Apple Unveils iOS 7, New Design, and Mobile Apps at 2013 WWDC Keynote
If it just wasn’t feasible for you to spend two hours of your workday watching the video stream, checking Twitter, or reading live blogs, here’s the skinny on the revamped design and upgraded apps for the iPhone and the new iOS that Apple revealed at its Worldwide Developers Conference keynote.
Although there was no mention of any new hardware for the next generation of the iPhone or iPad, mobile device users did get one very significant announcement from Apple’s developers conference—iOS 7. Not only does the new mobile operating system have a totally new look, but it also revamps some of the core apps.
First off, when it comes to design for mobile devices, the world is flat. As many predicted, the new look of Apple skews away from skeuomorphism (no more ugly, yellow lined “paper” for the Notepad) and instead features a flatter design. Clean lines and simplified, two-dimensional icons will represent the next generation of iPhone and iPad apps, as will some bright, neon colors. The screen has a translucent effect that changes as you move your mobile device in your hand, allowing you to see your background through the app icons at some angles, as does the keyboard. And the text throughout is in a slender sans serif font that looks like Helvetica Neue.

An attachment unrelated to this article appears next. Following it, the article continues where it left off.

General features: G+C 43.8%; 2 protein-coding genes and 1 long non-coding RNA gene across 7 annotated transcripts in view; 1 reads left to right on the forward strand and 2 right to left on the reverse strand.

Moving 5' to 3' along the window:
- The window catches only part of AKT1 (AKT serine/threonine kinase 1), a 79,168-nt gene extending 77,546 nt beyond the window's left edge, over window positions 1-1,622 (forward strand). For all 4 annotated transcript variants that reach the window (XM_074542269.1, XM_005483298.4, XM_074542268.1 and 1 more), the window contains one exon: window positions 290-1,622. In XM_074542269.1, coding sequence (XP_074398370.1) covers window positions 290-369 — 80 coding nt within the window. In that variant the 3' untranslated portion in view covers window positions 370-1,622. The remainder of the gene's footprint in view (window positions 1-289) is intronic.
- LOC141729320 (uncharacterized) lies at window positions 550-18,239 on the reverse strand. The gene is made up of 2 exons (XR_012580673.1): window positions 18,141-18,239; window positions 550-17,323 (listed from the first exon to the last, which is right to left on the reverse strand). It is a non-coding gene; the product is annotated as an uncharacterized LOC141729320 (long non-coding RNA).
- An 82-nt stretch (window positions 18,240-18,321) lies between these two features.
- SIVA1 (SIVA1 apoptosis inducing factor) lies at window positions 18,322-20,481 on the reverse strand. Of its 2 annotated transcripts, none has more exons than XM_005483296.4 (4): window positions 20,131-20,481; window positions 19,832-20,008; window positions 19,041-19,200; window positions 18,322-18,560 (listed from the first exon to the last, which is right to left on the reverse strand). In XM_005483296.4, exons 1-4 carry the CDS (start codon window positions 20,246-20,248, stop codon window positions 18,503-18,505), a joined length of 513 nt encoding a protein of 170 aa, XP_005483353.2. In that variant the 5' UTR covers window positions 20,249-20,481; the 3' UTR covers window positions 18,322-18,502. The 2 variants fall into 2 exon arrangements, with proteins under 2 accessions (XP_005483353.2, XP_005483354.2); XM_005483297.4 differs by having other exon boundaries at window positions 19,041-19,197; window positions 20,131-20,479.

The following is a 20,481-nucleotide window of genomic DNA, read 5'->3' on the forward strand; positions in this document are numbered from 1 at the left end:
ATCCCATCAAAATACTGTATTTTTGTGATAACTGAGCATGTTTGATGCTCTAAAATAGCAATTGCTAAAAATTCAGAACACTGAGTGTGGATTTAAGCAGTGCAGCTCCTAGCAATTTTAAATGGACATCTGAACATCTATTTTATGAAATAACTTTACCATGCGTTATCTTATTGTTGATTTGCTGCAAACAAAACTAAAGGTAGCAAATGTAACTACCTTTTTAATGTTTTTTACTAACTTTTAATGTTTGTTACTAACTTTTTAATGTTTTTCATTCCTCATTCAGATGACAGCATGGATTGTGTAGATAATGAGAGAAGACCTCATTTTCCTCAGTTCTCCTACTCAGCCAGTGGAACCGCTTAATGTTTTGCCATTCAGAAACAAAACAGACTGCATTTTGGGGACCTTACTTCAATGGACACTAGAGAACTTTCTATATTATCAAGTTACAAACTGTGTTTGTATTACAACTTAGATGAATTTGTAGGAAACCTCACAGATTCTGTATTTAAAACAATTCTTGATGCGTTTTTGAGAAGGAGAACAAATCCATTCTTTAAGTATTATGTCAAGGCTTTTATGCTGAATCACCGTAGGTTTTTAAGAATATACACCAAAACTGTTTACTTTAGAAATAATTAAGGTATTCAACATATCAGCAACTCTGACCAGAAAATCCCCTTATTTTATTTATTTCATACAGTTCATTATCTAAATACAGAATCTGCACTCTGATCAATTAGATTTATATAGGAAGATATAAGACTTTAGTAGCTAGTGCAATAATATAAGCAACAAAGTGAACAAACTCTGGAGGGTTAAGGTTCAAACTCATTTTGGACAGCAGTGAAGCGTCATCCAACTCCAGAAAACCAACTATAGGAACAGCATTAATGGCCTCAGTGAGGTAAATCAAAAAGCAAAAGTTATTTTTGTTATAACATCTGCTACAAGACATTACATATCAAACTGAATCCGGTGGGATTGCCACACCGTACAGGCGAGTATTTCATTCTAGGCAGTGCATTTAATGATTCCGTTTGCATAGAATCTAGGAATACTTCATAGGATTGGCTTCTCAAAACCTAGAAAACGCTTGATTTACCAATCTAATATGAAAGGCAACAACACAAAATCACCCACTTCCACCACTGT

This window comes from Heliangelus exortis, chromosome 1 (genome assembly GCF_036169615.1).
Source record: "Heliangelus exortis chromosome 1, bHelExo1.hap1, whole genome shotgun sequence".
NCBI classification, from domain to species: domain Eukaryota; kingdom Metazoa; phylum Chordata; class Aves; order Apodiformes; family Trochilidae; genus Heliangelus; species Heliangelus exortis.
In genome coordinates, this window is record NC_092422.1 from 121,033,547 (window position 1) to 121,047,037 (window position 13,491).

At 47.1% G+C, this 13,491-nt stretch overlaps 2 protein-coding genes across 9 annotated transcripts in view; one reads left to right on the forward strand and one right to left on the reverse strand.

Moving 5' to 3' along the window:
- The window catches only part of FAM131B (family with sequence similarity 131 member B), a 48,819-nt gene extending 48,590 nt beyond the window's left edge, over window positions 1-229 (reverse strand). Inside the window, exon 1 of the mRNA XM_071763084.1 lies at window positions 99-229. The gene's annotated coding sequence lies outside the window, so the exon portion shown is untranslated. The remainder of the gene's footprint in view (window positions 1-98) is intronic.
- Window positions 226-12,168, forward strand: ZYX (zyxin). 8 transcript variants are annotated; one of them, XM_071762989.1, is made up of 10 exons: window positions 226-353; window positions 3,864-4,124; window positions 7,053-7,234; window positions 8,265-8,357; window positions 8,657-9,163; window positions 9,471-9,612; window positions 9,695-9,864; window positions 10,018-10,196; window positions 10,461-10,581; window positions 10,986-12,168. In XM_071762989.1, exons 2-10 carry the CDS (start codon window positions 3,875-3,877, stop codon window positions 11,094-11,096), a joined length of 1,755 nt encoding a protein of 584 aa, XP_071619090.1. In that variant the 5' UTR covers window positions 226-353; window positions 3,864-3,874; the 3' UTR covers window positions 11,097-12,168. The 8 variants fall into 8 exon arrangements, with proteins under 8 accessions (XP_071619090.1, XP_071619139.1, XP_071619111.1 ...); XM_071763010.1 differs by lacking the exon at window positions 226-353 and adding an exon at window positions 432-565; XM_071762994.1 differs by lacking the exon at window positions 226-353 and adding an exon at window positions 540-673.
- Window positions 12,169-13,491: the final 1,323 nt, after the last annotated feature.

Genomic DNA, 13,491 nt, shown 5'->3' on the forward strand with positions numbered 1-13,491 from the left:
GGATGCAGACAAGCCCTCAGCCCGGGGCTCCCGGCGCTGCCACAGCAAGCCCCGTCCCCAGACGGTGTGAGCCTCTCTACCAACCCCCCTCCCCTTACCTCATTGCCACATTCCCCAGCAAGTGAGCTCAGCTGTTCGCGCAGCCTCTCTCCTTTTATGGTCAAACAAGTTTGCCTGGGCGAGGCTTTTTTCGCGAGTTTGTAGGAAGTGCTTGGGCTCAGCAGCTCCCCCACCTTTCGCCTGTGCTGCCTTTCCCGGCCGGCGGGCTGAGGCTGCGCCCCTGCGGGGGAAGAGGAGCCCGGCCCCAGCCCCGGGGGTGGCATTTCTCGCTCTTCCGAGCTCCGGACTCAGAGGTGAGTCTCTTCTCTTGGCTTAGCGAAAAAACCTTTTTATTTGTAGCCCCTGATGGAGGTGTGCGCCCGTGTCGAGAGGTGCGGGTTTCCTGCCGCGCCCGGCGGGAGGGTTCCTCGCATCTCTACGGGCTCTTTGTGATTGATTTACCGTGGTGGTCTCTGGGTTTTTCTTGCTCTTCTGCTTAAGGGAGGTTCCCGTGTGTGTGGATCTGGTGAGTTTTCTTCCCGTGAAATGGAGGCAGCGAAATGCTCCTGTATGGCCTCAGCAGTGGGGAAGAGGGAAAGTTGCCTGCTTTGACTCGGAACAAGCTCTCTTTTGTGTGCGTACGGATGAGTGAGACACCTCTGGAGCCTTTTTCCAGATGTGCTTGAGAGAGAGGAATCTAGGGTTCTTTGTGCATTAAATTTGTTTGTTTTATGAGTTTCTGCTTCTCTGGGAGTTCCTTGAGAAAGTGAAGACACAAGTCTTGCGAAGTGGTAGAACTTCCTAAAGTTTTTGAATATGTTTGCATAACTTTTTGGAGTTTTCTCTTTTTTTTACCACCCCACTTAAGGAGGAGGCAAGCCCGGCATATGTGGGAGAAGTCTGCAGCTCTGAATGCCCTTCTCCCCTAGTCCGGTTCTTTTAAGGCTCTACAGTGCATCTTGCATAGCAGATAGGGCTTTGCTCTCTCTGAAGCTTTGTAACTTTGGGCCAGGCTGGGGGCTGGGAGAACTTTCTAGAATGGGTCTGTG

But for most, the new features were more exciting than the new look of iOS 7. The lock screen got its first makeover, and instead shows the background image and unlocks by swiping vertically. Once unlocked, making the same pull-up motion on any screen will now access the Control Center, where you can manage volume, screen brightness, Wi-Fi, and other settings, plus offering quick access to frequently used apps. And the final swipe was the new “back button” feature, which activates when you swipe from the left side of the screen in your email or web browser.
Speaking of web browsers, Safari got a revamp as well, the most notable change is that webpages take up the whole screen, open pages scroll vertically in a carousel, and you’re no longer limited to eight tabs. You also can see what webpages you have open on your other devices. There’s improved bookmarking and social media integration in its Reading List, which lets you see what links your Twitter and LinkedIn friends are sharing.
Multitasking for iOS 7 has gotten easier by showing open apps in action in large windows you can scroll through. All the apps can run in the background, Apple claims, without hurting battery life.
On a related note, iOS 7, like the new OS X Mavericks, will update apps automatically. You can search apps by age group (a nice feature for parents with young kids who love to borrow their iPad) and by what’s popular in your location.
Lastly, an anti-theft feature was announced. Called Activation Lock, it ensures that someone who steals a phone won’t be able to reactivate it without the iCloud user name and password.
An iOS 7 SDK for iPhones is available to developers today and will be available later this year to consumers—but only those with an iPhone 4 or later, iPad 2 or later, iPad Mini, or fifth generation iPod Touch or later.
For more from Apple’s WWDC keynote, read about the announcements for new computer hardware and software updates.